Paul joined the Boise State University Department of Materials Science and Engineering as the Surface Science Laboratory Manager in May of 2012. Prior to coming to BSU, Paul held positions as a Senior Scientist at Boise Technology, Inc. (2008-2012), an Assistant Professor of Chemistry at Pacific Lutheran University in Tacoma, WA (2004-2008), and a postdoctoral teaching and research fellow at Santa Clara University (2002-2004). As a result, Paul brings extensive research experience spanning physics, chemistry, and materials science to the Surface Science Lab Manager position. In particular, he combines expertise in ultrafast nonlinear spectroscopy (including the surface specific technique of vibrational sum frequency generation, or VSFG), experience in the synthesis, characterization, and utilization of nanomaterials, and familiarity with numerous surface science tools, including AFM and SEM.
Paul earned a Ph.D. in chemical physics under the direction of Prof. Michael D. Fayer at Stanford University, where he utilized numerous ultrafast nonlinear spectroscopic techniques including infrared pump-probe, transient grating, and vibrational echo spectroscopy to study chemical structure and dynamics in a variety of condensed phase systems. As a postdoctoral fellow at Santa Clara University, he managed an active undergraduate research group carrying out quantum yield measurements to study photoisomerization of diphenylbutadiene (DPB), a model compound for the vision chromophore retinal. In addition, he continued to be involved in ultrafast nonlinear spectroscopy through collaborations at UC-Berkeley and UC-Santa Cruz that elucidated the excited state dynamics of diphenyloctatetraene (DPO) via pump-probe/transient absorption and the newly developed technique of femtosecond stimulated Raman spectroscopy (FSRS). Concurrently, he also made his first foray into materials science, overseeing a student carrying out undergraduate research at IBM’s Almaden Research Center involving the fabrication and characterization of nanoporous low k dielectrics.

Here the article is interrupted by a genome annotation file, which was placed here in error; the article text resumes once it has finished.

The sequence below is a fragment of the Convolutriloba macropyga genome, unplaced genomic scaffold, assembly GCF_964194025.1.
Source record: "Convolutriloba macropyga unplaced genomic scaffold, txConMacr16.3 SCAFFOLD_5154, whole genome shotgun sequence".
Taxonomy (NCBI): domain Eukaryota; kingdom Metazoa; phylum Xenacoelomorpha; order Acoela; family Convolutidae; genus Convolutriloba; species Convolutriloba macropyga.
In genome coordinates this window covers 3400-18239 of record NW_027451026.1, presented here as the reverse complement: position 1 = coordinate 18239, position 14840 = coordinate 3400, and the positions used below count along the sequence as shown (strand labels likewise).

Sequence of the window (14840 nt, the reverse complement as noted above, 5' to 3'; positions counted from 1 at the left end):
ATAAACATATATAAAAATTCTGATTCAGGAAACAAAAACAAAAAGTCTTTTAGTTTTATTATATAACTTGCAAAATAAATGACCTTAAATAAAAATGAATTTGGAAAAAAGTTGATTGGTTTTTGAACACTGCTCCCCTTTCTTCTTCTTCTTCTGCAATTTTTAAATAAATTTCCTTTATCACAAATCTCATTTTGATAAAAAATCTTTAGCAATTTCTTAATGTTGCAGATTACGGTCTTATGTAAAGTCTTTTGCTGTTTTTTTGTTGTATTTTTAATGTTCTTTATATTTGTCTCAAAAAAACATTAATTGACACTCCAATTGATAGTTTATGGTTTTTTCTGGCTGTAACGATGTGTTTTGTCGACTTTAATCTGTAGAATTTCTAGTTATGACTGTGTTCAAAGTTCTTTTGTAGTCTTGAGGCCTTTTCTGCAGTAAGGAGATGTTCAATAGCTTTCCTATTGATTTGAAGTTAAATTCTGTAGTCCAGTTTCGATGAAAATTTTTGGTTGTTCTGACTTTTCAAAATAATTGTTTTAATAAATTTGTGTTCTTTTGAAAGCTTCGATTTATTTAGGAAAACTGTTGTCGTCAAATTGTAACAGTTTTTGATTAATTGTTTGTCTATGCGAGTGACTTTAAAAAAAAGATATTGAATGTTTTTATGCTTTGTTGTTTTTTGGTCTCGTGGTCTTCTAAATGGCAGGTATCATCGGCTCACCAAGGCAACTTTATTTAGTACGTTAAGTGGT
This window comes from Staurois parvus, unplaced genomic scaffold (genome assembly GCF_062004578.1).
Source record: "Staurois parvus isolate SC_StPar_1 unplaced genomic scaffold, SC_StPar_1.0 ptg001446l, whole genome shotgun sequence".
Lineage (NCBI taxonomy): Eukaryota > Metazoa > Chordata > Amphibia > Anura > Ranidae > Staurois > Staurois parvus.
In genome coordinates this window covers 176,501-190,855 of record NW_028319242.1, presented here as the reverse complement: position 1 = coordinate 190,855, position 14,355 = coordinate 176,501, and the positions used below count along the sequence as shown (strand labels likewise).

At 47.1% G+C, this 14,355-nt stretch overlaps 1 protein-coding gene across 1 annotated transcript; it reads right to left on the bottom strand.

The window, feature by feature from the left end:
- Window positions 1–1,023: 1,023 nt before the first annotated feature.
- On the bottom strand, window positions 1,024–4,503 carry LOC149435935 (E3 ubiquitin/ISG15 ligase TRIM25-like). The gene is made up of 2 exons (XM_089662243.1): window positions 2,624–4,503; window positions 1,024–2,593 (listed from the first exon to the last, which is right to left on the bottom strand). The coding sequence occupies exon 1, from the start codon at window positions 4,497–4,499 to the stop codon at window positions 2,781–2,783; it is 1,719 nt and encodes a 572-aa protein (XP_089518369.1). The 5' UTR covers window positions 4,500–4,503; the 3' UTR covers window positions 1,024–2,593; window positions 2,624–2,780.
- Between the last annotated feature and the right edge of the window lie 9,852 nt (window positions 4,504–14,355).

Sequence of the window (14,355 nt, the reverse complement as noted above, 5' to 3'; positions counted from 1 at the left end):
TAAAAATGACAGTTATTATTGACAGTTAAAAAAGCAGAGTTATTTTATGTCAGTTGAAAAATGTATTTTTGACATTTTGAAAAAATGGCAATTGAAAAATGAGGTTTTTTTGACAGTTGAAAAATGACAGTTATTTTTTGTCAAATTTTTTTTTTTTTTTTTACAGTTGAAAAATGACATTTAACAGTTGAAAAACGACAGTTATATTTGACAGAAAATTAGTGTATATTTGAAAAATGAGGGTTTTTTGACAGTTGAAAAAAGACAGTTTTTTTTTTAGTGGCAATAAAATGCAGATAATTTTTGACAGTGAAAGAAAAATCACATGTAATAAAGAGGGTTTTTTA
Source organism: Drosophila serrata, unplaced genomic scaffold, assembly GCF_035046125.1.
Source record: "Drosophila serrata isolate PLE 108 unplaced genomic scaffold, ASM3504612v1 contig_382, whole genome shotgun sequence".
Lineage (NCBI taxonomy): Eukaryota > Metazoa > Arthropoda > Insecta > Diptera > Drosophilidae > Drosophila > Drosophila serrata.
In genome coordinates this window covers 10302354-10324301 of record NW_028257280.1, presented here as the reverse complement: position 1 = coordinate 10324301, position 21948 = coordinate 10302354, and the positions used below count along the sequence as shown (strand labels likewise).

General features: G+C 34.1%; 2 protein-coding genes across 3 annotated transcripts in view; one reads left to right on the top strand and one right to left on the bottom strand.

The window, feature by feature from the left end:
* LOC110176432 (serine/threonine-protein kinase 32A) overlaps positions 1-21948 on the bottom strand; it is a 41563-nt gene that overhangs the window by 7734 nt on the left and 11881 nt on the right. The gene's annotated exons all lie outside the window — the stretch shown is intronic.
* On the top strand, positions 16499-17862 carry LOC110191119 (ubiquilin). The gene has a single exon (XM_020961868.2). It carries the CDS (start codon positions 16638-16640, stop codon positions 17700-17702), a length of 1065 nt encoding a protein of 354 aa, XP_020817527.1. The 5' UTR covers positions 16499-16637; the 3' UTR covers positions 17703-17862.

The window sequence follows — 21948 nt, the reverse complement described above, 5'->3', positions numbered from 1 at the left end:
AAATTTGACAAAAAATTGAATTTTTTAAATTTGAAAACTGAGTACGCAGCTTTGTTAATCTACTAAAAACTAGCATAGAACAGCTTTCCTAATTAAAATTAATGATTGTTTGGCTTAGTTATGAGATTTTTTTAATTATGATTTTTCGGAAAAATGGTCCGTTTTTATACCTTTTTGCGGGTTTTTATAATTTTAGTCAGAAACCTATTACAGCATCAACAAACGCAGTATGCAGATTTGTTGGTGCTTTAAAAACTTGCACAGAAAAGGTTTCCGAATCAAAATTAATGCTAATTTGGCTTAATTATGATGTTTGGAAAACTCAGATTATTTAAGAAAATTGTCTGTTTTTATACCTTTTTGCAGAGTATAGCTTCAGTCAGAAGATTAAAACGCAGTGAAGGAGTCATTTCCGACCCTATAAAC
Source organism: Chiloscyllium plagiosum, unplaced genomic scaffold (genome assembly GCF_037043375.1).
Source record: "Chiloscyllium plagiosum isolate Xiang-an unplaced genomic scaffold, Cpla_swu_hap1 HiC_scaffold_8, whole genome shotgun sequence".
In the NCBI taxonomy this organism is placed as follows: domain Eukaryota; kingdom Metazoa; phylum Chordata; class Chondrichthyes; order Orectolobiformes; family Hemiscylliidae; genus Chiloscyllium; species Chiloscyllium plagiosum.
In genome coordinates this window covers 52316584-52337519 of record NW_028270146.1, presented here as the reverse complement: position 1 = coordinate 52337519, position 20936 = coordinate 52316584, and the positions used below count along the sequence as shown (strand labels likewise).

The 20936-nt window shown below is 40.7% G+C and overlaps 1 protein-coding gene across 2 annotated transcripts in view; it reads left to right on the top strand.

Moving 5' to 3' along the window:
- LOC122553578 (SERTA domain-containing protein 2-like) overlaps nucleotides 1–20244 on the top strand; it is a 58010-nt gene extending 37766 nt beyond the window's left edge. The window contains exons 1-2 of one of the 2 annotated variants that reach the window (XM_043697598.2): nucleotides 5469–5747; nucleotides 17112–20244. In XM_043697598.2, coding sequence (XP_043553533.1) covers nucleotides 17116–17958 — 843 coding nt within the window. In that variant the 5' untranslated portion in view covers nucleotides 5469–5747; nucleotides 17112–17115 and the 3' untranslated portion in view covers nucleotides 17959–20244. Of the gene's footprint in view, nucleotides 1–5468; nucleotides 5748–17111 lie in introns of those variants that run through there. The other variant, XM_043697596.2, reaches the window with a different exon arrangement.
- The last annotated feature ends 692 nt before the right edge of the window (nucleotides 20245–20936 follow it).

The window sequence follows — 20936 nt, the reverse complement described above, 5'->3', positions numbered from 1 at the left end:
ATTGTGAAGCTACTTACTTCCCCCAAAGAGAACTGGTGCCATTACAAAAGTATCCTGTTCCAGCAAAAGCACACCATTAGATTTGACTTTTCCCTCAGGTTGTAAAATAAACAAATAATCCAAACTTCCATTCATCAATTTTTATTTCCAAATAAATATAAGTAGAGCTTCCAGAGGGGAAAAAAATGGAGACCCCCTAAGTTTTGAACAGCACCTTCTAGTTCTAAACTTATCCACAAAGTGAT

During his time at Pacific Lutheran University, Paul directed undergraduate researchers in the synthesis and functionalization of colloidal gold and silica/gold core/shell nanoparticles for MALDI-TOF MS, SERS, and colorimetric assay detection of recombinant protein therapeutics. In the course of this research, he and his students utilized numerous materials characterization techniques including time-dependent UV-Vis-NIR absorption, FTIR, Raman, DLS, TEM, SEM with EDS, AFM, XPS, XRD, and synchrotron-based XAS (EXAFS) and SAXS through research conducted at PLU and numerous university and national laboratory user facilities. Subsequently at Boise Technology (BTI), Paul used VSFG spectroscopy to gain a molecular-level understanding of the interactions between solid surfaces, in particular polymers, and chemical weapons simulants as a function of chemical environment to aid in the rational design of new polyurethane-based chemical agent resistant coatings (CARC) with improved properties. While at BTI, Paul enjoyed sponsoring two Senior Design Teams in the Materials Science Department at BSU, one of which utilized the Surface Science Laboratory AFMs. Consequently he is excited to now work across disciplines with the numerous faculty, staff, and students that use the Surface Science Laboratory facilities to advance their research.